If you notice itchiness and fullness in the ear and experience significant pain when you even touch your earlobe after spending your weekend at pool or after returning from a vacation, then you might be experiencing typical symptoms of a condition called Swimmer’s Ear or Otitis Externa (inflammation of the outer part of the ear). The condition can be very painful.
What Causes Swimmer’s Ear?
A bacterium of the species Pseudomonas aeruginosa causes Otitis externa or swimmer’s ear – a painful infection. It is the most common cause though other fungal and bacterial species can also cause the condition. A person swimming in a pool or water body cannot see these microbes with his or her naked eyes – and therefore – may get the infection after swimming in the pool.
The microbes from the contaminated water enter inside the ear and find the environment conducive to thrive and sustain for long. After their entry they settle down in the ear as the ambiance inside is dark, narrow and warm with many structures which can be potentially damaged. Owing to such a potentially inviting habitat, the microbes grow and multiply comfortably and inflict damage to the ear by causing inflammation and irritation. The tissue damage inside the ear prompts an immune response, and then the symptoms of swimmer’s ear manifest one after the other.
What Are the Symptoms of Swimmer’s Ear?
Swimmer’s ear symptoms: The person who suffers from this condition may experience significant and persistent pain with unusual discharge from the ear along with itching, inflammation and irritation in the ear; the pain can be experienced when the earlobe is pressed or pulled; pressure and fullness develop inside the ear with redness and disturbed hearing. In most severe cases the symptoms can include fever, enlarged lymph nodes, swelling in the ears, pain that radiates to neck and face; heavy discharge with swelling and significant redness and hearing impairment.
The sooner you see your doctor the better because the conditions like swimmer’s ear or otitis externa usually takes longer to heal completely if the treatment is not sought in the early stages. With early diagnosis, the treatment can be quick and the outcome will be better – but the treatment sought after the condition has reached to advanced stage will require more involved treatment and longer healing period.
How is Swimmer’s Ear Diagnosed?
If a person is presented with the typical signs and symptoms of otitis externa, an ENT specialist based on the personal history and ear examination diagnoses the condition. A light mounted instrument known as Otoscope is used to examine the inside of the ear.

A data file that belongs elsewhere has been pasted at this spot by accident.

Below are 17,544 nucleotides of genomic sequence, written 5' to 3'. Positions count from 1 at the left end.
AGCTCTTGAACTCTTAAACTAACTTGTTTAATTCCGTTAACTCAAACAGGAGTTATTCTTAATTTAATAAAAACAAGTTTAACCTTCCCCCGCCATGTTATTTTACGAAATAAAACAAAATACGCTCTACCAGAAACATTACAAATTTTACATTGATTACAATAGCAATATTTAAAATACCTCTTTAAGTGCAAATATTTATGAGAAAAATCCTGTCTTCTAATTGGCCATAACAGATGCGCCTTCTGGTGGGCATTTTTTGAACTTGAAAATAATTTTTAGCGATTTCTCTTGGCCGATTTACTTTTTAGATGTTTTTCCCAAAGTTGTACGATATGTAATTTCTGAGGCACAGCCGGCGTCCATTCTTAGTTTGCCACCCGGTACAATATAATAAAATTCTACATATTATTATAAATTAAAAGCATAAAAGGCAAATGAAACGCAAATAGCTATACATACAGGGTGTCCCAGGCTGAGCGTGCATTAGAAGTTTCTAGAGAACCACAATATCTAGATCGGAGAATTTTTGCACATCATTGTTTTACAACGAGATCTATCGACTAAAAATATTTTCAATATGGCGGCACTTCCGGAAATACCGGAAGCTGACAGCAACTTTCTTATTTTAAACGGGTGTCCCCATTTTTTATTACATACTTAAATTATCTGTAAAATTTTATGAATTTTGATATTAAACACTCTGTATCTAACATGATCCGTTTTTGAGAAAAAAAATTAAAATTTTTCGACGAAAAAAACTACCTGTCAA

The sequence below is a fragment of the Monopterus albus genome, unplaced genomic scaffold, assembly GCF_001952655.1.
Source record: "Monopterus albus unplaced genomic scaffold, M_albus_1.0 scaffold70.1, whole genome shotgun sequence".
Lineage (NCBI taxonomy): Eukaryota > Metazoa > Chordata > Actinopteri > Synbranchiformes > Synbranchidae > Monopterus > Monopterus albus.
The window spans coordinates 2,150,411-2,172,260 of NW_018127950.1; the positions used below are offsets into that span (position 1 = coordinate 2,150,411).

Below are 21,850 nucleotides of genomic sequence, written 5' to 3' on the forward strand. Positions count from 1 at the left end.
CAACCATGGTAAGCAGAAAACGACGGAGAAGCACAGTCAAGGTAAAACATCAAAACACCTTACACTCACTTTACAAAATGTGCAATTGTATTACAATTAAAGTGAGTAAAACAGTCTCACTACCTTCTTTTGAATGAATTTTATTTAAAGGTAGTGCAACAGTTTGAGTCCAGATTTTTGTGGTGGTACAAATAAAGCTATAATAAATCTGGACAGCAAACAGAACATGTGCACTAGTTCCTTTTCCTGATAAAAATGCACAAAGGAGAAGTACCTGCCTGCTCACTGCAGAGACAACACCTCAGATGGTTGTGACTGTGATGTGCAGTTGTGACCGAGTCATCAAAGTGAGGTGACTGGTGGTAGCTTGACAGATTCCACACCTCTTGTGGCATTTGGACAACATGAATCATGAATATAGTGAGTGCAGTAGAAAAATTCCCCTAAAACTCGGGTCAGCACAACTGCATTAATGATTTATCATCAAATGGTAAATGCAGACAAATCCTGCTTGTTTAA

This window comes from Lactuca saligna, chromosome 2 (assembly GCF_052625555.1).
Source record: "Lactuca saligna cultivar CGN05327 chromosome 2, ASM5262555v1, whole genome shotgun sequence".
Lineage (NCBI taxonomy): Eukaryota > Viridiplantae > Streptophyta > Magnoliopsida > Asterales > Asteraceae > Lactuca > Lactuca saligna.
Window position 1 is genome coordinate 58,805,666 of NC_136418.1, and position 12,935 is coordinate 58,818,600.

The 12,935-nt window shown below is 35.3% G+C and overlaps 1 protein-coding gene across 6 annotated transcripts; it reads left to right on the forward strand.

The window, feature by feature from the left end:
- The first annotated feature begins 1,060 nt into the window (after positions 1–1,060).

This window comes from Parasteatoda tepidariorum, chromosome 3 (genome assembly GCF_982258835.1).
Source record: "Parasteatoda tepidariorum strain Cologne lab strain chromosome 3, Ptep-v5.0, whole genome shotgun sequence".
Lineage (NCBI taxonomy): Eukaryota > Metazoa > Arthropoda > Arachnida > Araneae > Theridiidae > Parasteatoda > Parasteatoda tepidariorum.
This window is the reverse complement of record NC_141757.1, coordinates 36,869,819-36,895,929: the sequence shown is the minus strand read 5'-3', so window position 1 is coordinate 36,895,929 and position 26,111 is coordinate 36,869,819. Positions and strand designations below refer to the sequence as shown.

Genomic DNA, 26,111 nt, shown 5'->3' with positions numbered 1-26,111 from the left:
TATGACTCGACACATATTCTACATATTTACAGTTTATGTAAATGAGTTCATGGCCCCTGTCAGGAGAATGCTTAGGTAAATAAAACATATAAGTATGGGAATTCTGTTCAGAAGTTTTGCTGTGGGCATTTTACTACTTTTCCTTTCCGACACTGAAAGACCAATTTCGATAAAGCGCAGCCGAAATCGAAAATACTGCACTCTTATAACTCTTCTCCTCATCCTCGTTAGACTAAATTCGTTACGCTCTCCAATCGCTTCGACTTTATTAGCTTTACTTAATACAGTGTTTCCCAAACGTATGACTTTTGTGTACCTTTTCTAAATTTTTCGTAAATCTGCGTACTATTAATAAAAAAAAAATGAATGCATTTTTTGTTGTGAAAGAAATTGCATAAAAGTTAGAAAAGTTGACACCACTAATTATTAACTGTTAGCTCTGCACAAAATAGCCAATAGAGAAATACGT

What type of Swimmer’s Ear Treatment is available?
Swimmer’s ear treatment depends on the severity of infection. Mild infection usually requires minimal treatment involving thorough cleaning of the ear by the doctor and usage of ear drops to help prevent microbial growth and to keep the internal area of the ear dry and clean. For more advanced cases of otitis externa involving severe symptoms, the treatment modality includes pain medication, antibiotics and anti-inflammatory medicines. For the cases involving the spread of infection to eardrum or damage caused to eardrum intensive treatment and follow-ups are necessary.
The patient undergoing treatment must ensure that the medicines prescribed by the doctor is being taken as directed by the doctor with prompt follow-up appointments. Regular follow up with the doctor and monitoring the treatment will help the doctor to adjust the dosage and medicines according to the situation.
What are good strategies for preventing swimmer’s ear?
There are many health benefits of aquatic sports and swimming so they cannot be ignored as such – but prior to involving in these activities, it is important to protect and take care of ears.
The first thing that you can do is to avoid contaminated water from entering into the ears. Therefore, avoid swimming in ponds, lakes or pools that are contaminated. To prevent swimmer’s ear, try the following things:
Wear proper swimming costume and tight-fitting bathing cap.
After getting out of the pool, immediately dry ears with a towel or a hair dryer set to lowest temperature setting.
Do not enter any lake, pond or pool if you get little bit suspicious about the water condition.
Prefer swimming only in pools that are well-maintained with proper water purification, chlorination, pH and water management systems.
Avoid swimming in unknown water bodies or lakes if you are prone to ear infections.
Do not put cotton plugs, ear plugs or any other improper instruments in the ears while swimming.
Do not put your fingers into the ear if you feel itching inside. The area inside your ear is very delicate – even a small prick by your finger nail, which cannot be felt also can make you prone to ear infections.